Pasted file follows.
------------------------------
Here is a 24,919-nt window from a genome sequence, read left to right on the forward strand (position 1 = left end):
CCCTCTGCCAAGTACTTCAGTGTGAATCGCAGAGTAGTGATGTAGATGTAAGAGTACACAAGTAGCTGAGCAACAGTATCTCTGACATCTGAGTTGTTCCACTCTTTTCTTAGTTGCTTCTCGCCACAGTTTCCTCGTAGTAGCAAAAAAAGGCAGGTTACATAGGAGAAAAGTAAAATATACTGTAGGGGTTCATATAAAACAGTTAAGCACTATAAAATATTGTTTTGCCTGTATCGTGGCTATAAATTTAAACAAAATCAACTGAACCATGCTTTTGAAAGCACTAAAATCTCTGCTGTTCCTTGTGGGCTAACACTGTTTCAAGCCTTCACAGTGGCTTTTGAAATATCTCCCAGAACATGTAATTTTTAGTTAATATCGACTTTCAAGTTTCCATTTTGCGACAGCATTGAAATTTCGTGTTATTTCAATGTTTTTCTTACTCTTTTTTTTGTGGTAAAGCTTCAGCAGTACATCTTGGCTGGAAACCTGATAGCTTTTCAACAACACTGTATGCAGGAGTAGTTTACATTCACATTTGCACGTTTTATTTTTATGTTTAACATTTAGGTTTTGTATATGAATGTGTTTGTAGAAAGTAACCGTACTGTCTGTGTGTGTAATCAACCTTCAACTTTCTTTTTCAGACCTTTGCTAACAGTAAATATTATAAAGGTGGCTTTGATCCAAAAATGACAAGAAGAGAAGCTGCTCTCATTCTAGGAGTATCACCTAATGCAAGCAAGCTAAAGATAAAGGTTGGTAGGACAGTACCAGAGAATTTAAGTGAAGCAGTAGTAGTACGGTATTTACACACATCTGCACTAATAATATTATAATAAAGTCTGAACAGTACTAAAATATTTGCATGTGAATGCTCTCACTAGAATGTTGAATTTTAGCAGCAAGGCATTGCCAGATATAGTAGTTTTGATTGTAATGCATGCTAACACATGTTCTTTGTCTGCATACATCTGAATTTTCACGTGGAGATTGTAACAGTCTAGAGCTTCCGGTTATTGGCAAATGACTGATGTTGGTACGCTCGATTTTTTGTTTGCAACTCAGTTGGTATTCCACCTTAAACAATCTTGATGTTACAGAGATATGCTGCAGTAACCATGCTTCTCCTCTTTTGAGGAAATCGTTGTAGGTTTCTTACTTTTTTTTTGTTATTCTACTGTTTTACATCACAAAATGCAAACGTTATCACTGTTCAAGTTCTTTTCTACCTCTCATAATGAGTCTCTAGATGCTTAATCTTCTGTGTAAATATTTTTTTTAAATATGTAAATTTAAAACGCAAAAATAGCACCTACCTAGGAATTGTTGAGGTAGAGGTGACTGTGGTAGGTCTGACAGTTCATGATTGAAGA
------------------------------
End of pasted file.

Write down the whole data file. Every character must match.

Here is a 24,919-nt window from a genome sequence, read left to right on the forward strand (position 1 = left end):
CCCTCTGCCAAGTACTTCAGTGTGAATCGCAGAGTAGTGATGTAGATGTAAGAGTACACAAGTAGCTGAGCAACAGTATCTCTGACATCTGAGTTGTTCCACTCTTTTCTTAGTTGCTTCTCGCCACAGTTTCCTCGTAGTAGCAAAAAAAGGCAGGTTACATAGGAGAAAAGTAAAATATACTGTAGGGGTTCATATAAAACAGTTAAGCACTATAAAATATTGTTTTGCCTGTATCGTGGCTATAAATTTAAACAAAATCAACTGAACCATGCTTTTGAAAGCACTAAAATCTCTGCTGTTCCTTGTGGGCTAACACTGTTTCAAGCCTTCACAGTGGCTTTTGAAATATCTCCCAGAACATGTAATTTTTAGTTAATATCGACTTTCAAGTTTCCATTTTGCGACAGCATTGAAATTTCGTGTTATTTCAATGTTTTTCTTACTCTTTTTTTTGTGGTAAAGCTTCAGCAGTACATCTTGGCTGGAAACCTGATAGCTTTTCAACAACACTGTATGCAGGAGTAGTTTACATTCACATTTGCACGTTTTATTTTTATGTTTAACATTTAGGTTTTGTATATGAATGTGTTTGTAGAAAGTAACCGTACTGTCTGTGTGTGTAATCAACCTTCAACTTTCTTTTTCAGACCTTTGCTAACAGTAAATATTATAAAGGTGGCTTTGATCCAAAAATGACAAGAAGAGAAGCTGCTCTCATTCTAGGAGTATCACCTAATGCAAGCAAGCTAAAGATAAAGGTTGGTAGGACAGTACCAGAGAATTTAAGTGAAGCAGTAGTAGTACGGTATTTACACACATCTGCACTAATAATATTATAATAAAGTCTGAACAGTACTAAAATATTTGCATGTGAATGCTCTCACTAGAATGTTGAATTTTAGCAGCAAGGCATTGCCAGATATAGTAGTTTTGATTGTAATGCATGCTAACACATGTTCTTTGTCTGCATACATCTGAATTTTCACGTGGAGATTGTAACAGTCTAGAGCTTCCGGTTATTGGCAAATGACTGATGTTGGTACGCTCGATTTTTTGTTTGCAACTCAGTTGGTATTCCACCTTAAACAATCTTGATGTTACAGAGATATGCTGCAGTAACCATGCTTCTCCTCTTTTGAGGAAATCGTTGTAGGTTTCTTACTTTTTTTTTGTTATTCTACTGTTTTACATCACAAAATGCAAACGTTATCACTGTTCAAGTTCTTTTCTACCTCTCATAATGAGTCTCTAGATGCTTAATCTTCTGTGTAAATATTTTTTTTAAATATGTAAATTTAAAACGCAAAAATAGCACCTACCTAGGAATTGTTGAGGTAGAGGTGACTGTGGTAGGTCTGACAGTTCATGATTGAAGA